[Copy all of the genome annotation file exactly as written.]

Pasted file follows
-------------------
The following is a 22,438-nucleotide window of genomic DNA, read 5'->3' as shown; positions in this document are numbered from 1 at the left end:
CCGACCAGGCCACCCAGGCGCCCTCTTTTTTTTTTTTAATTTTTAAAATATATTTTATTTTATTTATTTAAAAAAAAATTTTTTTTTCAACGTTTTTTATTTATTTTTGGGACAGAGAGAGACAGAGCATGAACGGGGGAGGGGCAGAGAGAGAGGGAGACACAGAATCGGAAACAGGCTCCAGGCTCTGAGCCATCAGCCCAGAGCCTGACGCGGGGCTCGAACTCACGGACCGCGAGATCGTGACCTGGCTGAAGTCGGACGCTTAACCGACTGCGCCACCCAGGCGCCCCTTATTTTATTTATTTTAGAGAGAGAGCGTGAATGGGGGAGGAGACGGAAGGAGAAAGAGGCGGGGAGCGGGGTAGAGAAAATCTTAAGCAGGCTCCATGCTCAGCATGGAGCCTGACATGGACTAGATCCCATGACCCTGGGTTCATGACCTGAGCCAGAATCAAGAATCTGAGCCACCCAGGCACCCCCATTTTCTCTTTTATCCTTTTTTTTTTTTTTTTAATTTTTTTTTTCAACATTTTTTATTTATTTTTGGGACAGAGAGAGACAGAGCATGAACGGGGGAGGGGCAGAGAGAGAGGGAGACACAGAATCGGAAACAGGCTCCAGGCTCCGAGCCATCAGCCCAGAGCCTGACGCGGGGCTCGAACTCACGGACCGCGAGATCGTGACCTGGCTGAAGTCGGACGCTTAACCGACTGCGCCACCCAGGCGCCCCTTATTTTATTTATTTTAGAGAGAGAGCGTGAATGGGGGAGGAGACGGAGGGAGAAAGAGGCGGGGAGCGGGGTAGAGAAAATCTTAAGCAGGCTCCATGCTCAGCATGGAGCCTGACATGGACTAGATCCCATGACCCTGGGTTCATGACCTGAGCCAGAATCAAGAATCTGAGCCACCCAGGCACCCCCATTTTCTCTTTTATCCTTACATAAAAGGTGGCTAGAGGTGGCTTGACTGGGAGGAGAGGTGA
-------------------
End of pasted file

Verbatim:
The following is a 22,438-nucleotide window of genomic DNA, read 5'->3' as shown; positions in this document are numbered from 1 at the left end:
CCGACCAGGCCACCCAGGCGCCCTCTTTTTTTTTTTTAATTTTTAAAATATATTTTATTTTATTTATTTAAAAAAAAATTTTTTTTTCAACGTTTTTTATTTATTTTTGGGACAGAGAGAGACAGAGCATGAACGGGGGAGGGGCAGAGAGAGAGGGAGACACAGAATCGGAAACAGGCTCCAGGCTCTGAGCCATCAGCCCAGAGCCTGACGCGGGGCTCGAACTCACGGACCGCGAGATCGTGACCTGGCTGAAGTCGGACGCTTAACCGACTGCGCCACCCAGGCGCCCCTTATTTTATTTATTTTAGAGAGAGAGCGTGAATGGGGGAGGAGACGGAAGGAGAAAGAGGCGGGGAGCGGGGTAGAGAAAATCTTAAGCAGGCTCCATGCTCAGCATGGAGCCTGACATGGACTAGATCCCATGACCCTGGGTTCATGACCTGAGCCAGAATCAAGAATCTGAGCCACCCAGGCACCCCCATTTTCTCTTTTATCCTTTTTTTTTTTTTTTTAATTTTTTTTTTCAACATTTTTTATTTATTTTTGGGACAGAGAGAGACAGAGCATGAACGGGGGAGGGGCAGAGAGAGAGGGAGACACAGAATCGGAAACAGGCTCCAGGCTCCGAGCCATCAGCCCAGAGCCTGACGCGGGGCTCGAACTCACGGACCGCGAGATCGTGACCTGGCTGAAGTCGGACGCTTAACCGACTGCGCCACCCAGGCGCCCCTTATTTTATTTATTTTAGAGAGAGAGCGTGAATGGGGGAGGAGACGGAGGGAGAAAGAGGCGGGGAGCGGGGTAGAGAAAATCTTAAGCAGGCTCCATGCTCAGCATGGAGCCTGACATGGACTAGATCCCATGACCCTGGGTTCATGACCTGAGCCAGAATCAAGAATCTGAGCCACCCAGGCACCCCCATTTTCTCTTTTATCCTTACATAAAAGGTGGCTAGAGGTGGCTTGACTGGGAGGAGAGGTGA